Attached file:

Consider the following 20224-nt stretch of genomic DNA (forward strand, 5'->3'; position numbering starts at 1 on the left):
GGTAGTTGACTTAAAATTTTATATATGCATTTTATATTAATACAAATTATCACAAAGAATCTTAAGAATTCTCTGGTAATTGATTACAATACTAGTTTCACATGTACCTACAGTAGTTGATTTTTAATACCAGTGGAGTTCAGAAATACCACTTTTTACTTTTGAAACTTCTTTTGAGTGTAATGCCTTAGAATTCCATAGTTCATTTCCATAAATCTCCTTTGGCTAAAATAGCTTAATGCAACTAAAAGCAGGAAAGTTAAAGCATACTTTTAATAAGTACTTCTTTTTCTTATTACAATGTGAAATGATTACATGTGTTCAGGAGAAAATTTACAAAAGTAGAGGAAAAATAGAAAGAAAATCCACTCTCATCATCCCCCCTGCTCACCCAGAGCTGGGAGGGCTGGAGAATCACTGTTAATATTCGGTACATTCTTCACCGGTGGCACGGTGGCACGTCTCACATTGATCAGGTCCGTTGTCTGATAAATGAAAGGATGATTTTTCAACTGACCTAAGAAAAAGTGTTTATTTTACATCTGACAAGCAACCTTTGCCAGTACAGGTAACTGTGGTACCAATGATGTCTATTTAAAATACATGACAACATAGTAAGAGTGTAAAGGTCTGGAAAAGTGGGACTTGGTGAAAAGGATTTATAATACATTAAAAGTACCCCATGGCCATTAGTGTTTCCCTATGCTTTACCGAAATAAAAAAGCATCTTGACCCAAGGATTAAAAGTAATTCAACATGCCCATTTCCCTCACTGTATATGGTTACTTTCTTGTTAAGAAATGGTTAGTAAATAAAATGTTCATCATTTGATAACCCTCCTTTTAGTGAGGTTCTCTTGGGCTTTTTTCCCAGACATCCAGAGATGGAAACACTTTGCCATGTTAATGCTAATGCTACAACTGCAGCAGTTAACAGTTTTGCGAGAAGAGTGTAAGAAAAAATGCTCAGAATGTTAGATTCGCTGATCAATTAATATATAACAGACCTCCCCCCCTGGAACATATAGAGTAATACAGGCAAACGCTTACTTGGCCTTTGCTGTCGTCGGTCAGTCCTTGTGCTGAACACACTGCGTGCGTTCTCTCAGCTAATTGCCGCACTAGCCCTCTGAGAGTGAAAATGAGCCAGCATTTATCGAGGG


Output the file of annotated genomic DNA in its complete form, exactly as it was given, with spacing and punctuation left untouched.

Consider the following 20224-nt stretch of genomic DNA (forward strand, 5'->3'; position numbering starts at 1 on the left):
GGTAGTTGACTTAAAATTTTATATATGCATTTTATATTAATACAAATTATCACAAAGAATCTTAAGAATTCTCTGGTAATTGATTACAATACTAGTTTCACATGTACCTACAGTAGTTGATTTTTAATACCAGTGGAGTTCAGAAATACCACTTTTTACTTTTGAAACTTCTTTTGAGTGTAATGCCTTAGAATTCCATAGTTCATTTCCATAAATCTCCTTTGGCTAAAATAGCTTAATGCAACTAAAAGCAGGAAAGTTAAAGCATACTTTTAATAAGTACTTCTTTTTCTTATTACAATGTGAAATGATTACATGTGTTCAGGAGAAAATTTACAAAAGTAGAGGAAAAATAGAAAGAAAATCCACTCTCATCATCCCCCCTGCTCACCCAGAGCTGGGAGGGCTGGAGAATCACTGTTAATATTCGGTACATTCTTCACCGGTGGCACGGTGGCACGTCTCACATTGATCAGGTCCGTTGTCTGATAAATGAAAGGATGATTTTTCAACTGACCTAAGAAAAAGTGTTTATTTTACATCTGACAAGCAACCTTTGCCAGTACAGGTAACTGTGGTACCAATGATGTCTATTTAAAATACATGACAACATAGTAAGAGTGTAAAGGTCTGGAAAAGTGGGACTTGGTGAAAAGGATTTATAATACATTAAAAGTACCCCATGGCCATTAGTGTTTCCCTATGCTTTACCGAAATAAAAAAGCATCTTGACCCAAGGATTAAAAGTAATTCAACATGCCCATTTCCCTCACTGTATATGGTTACTTTCTTGTTAAGAAATGGTTAGTAAATAAAATGTTCATCATTTGATAACCCTCCTTTTAGTGAGGTTCTCTTGGGCTTTTTTCCCAGACATCCAGAGATGGAAACACTTTGCCATGTTAATGCTAATGCTACAACTGCAGCAGTTAACAGTTTTGCGAGAAGAGTGTAAGAAAAAATGCTCAGAATGTTAGATTCGCTGATCAATTAATATATAACAGACCTCCCCCCCTGGAACATATAGAGTAATACAGGCAAACGCTTACTTGGCCTTTGCTGTCGTCGGTCAGTCCTTGTGCTGAACACACTGCGTGCGTTCTCTCAGCTAATTGCCGCACTAGCCCTCTGAGAGTGAAAATGAGCCAGCATTTATCGAGGG